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Results: 1 to 20 of 36

1.

4-nitrophenyl

MedGen UID:
58995
Concept ID:
C0048584
Pharmacologic Substance
2.

PACHYONYCHIA CONGENITA 3

MedGen UID:
811523
Concept ID:
C3714948
Disease or Syndrome
3.

PC-K6a

Pachyonychia congenita (PC) is an autosomal dominant genodermatosis with the main clinical features of hypertrophic nail dystrophy, painful and highly debilitating plantar keratoderma, oral leukokeratosis, and a variety of epidermal cysts. Although the condition had previously been subdivided clinically into Jadassohn-Lewandowsky PC type 1 and Jackson-Lawler PC type 2, patients with PC were later found to have a mixed constellation of both types, leading to a classification of PC based on genotype (summary by Sybert, 2010; Eliason et al., 2012; McLean et al., 2011). For a discussion of genetic heterogeneity of pachyonychia congenita, see 167200. Historical Classification of Pachyonychia Congenita Gorlin et al. (1976) suggested that 2 distinct syndromes are subsumed under the designation pachyonychia congenita. PC type 1, the Jadassohn-Lewandowsky type, shows oral leukokeratosis. PC type 2, the Jackson-Lawler type, has natal teeth and epidermoid cysts (cylindromas), but no oral leukoplakia. Corneal dystrophy may be a feature exclusively of the Jackson-Lawler type. Smith et al. (1998) stated that PC type 2, in contrast to PC type 1, has minimal oral involvement and milder keratoderma, and multiple steatocystomas (184500) is a major clinical feature. Steatocystoma, also known as eruptive vellus cyst, is a cystic hamartoma lined by sebaceous ductal epithelium. On the basis of a study of 13 patients with PC type 1 or type 2, Terrinoni et al. (2001) concluded that the presence of pilosebaceous cysts following puberty is the best indicator of PC type 2; prepubescent patients are more difficult to classify due to the lack of cysts. Natal teeth are indicative of PC type 2, although their absence does not preclude the PC type 2 diagnosis. [from OMIM]

MedGen UID:
776873
Concept ID:
CN185878
Disease or Syndrome
4.

Malignant tumor of prostate

The prostate is the gland below a man's bladder that produces fluid for semen. Prostate cancer is common among older men. It is rare in men younger than 40. Risk factors for developing prostate cancer include being over 65 years of age, family history, being African-American, and some genetic changes. Symptoms of prostate cancer may include: -Problems passing urine, such as pain, difficulty starting or stopping the stream, or dribbling. -Low back pain. -Pain with ejaculation. Your doctor will diagnose prostate cancer by feeling the prostate through the wall of the rectum or doing a blood test for prostate-specific antigen (PSA). Other tests include ultrasound, x-rays, or a biopsy. Treatment often depends on the stage of the cancer. How fast the cancer grows and how different it is from surrounding tissue helps determine the stage. Men with prostate cancer have many treatment options. The treatment that's best for one man may not be best for another. The options include watchful waiting, surgery, radiation therapy, hormone therapy, and chemotherapy. You may have a combination of treatments. NIH: National Cancer Institute.  [from MedlinePlus]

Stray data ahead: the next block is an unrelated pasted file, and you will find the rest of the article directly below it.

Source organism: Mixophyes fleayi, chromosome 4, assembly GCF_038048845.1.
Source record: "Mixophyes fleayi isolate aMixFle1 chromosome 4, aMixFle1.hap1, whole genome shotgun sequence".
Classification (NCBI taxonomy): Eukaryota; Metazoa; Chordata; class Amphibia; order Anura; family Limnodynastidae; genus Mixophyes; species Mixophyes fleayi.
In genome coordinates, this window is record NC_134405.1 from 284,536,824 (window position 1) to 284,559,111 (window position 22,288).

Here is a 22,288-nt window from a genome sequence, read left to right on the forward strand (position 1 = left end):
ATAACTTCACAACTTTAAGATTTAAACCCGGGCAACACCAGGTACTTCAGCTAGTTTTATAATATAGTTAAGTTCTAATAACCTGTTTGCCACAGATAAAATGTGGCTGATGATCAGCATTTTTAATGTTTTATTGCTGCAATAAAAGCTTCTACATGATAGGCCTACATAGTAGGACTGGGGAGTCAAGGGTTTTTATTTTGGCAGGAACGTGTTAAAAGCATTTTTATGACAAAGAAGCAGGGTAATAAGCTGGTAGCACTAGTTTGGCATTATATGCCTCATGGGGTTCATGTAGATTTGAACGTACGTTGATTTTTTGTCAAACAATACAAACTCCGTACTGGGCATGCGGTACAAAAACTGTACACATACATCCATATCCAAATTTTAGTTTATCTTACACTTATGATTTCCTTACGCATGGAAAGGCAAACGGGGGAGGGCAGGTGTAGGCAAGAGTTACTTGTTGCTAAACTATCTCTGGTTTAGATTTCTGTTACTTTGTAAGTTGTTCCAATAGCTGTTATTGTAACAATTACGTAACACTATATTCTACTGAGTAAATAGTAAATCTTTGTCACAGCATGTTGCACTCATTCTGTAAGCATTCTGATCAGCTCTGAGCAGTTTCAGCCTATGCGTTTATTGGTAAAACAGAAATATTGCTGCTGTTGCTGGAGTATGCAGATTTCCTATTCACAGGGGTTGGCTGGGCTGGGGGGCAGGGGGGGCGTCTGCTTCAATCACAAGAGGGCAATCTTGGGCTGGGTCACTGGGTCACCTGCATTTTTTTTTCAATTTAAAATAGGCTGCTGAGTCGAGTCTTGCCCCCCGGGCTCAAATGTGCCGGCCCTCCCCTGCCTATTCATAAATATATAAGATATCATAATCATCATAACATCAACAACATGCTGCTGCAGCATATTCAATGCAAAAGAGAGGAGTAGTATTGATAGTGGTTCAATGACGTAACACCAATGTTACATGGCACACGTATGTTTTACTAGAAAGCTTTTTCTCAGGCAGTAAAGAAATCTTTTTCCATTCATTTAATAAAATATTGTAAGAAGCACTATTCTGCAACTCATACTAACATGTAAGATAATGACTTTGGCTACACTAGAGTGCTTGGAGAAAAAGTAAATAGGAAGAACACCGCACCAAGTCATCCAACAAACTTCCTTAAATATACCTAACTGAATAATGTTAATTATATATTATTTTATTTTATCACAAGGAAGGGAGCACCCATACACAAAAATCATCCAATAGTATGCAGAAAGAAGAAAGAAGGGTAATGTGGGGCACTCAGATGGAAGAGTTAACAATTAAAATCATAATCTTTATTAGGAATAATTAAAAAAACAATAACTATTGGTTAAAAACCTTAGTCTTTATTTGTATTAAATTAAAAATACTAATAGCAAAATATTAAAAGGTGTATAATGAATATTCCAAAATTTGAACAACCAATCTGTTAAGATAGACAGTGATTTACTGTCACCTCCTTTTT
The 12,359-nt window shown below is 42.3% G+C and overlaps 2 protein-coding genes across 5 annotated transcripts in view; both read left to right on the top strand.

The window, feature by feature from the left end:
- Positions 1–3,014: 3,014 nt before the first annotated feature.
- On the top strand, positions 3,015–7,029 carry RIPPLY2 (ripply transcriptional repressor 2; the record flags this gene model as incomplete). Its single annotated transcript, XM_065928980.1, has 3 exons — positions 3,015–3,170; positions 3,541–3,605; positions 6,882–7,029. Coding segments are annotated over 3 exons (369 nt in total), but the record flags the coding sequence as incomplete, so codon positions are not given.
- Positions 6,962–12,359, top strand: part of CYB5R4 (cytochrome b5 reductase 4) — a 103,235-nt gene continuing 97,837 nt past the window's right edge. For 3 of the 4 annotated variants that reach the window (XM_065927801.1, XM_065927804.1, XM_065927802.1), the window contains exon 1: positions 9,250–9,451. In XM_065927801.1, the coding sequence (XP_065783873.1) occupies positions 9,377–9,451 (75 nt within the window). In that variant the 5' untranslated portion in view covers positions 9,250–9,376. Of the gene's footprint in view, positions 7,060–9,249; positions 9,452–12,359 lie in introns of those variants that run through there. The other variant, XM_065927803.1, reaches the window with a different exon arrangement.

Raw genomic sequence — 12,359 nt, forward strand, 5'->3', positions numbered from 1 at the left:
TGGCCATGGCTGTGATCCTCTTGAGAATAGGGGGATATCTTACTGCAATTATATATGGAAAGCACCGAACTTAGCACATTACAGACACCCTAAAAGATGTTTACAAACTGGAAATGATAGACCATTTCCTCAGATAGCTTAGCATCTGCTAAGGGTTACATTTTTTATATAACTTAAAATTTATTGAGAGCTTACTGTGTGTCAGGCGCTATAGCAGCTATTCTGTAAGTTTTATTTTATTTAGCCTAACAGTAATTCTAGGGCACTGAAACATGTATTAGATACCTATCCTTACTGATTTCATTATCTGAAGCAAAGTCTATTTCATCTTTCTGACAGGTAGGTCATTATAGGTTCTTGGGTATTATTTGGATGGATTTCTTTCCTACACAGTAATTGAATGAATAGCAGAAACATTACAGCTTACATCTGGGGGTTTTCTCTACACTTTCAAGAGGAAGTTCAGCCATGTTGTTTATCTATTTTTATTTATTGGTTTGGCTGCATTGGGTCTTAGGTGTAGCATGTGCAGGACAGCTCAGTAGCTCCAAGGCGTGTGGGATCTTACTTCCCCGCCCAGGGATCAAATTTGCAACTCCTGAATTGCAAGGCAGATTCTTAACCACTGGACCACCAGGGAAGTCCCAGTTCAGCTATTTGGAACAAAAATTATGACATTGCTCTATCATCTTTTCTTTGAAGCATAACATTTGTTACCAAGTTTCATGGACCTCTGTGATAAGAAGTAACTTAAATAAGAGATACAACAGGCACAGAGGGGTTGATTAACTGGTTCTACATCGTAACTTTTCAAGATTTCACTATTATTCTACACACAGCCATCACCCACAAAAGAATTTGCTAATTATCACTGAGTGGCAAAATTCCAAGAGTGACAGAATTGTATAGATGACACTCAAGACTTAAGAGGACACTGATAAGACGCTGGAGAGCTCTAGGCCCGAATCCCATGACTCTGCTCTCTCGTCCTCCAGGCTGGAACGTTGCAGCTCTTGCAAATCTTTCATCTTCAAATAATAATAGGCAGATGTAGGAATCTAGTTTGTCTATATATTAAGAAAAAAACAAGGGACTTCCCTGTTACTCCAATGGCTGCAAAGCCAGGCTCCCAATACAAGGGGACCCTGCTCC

MedGen UID:
138169
Concept ID:
C0376358
Neoplastic Process
5.

beta-Galactosidase

A group of enzymes that catalyzes the hydrolysis of terminal, non-reducing beta-D-galactose residues in beta-galactosides. Deficiency of beta-Galactosidase A1 may cause GANGLIOSIDOSIS, GM1. [from MeSH]

MedGen UID:
550
Concept ID:
C0005220
Pharmacologic Substance
6.

Aglycone

MedGen UID:
551122
Concept ID:
C0304518
Pharmacologic Substance
7.

Prostate cancer

A cancer of the prostate. [from HPO]

MedGen UID:
506673
Concept ID:
CN167851
Finding
8.

Endoglycosidases

MedGen UID:
760845
Concept ID:
C3537242
Pharmacologic Substance
9.

Lactogest

MedGen UID:
327777
Concept ID:
C1564492
Pharmacologic Substance
10.

Male Urogenital Diseases

Pathological processes of the male URINARY TRACT and the reproductive system (GENITALIA, MALE). [from MeSH]

MedGen UID:
318601
Concept ID:
C1720894
Disease or Syndrome
11.

Dairyaid

MedGen UID:
289840
Concept ID:
C1564491
Pharmacologic Substance
12.

Epithelial Neoplasm

neoplasm of epithelial origin, ranging from benign (adenoma and papilloma) to malignant (carcinoma). [from CRISP]

MedGen UID:
277963
Concept ID:
C1368683
Neoplastic Process
13.

Lactrase

MedGen UID:
152475
Concept ID:
C0721296
Pharmacologic Substance
14.

Lactaid

MedGen UID:
149213
Concept ID:
C0733877
Pharmacologic Substance
15.

Carcinomatosis

A condition in which cancer is spread widely throughout the body. [from NCI]

MedGen UID:
104704
Concept ID:
C0205699
Neoplastic Process
16.

Cribriform Carcinoma

A carcinoma characterized by the presence of a cribriform architectural pattern. Representative examples include the intraductal cribriform breast carcinoma and invasive cribriform breast carcinoma. [from NCI]

MedGen UID:
104694
Concept ID:
C0205643
Neoplastic Process
17.

phenol

An antiseptic and disinfectant aromatic alcohol. [from MeSH]

MedGen UID:
74524
Concept ID:
C0070570
Pharmacologic Substance
18.

Sugar

A white crystalline carbohydrate, typically sucrose, used as a sweetener and preservative. [from NCI]

MedGen UID:
69157
Concept ID:
C0242209
Pharmacologic Substance
19.

Tubular Adenocarcinoma

A malignant glandular neoplasm exhibiting tubular structures. [from NCI]

MedGen UID:
61428
Concept ID:
C0205645
Neoplastic Process
20.

Oxyphilic Adenocarcinoma

A malignant neoplasm composed of large epithelial cells with abundant granular eosinophilic cytoplasm (oncocytes). [from NCI]

MedGen UID:
61427
Concept ID:
C0205642
Neoplastic Process

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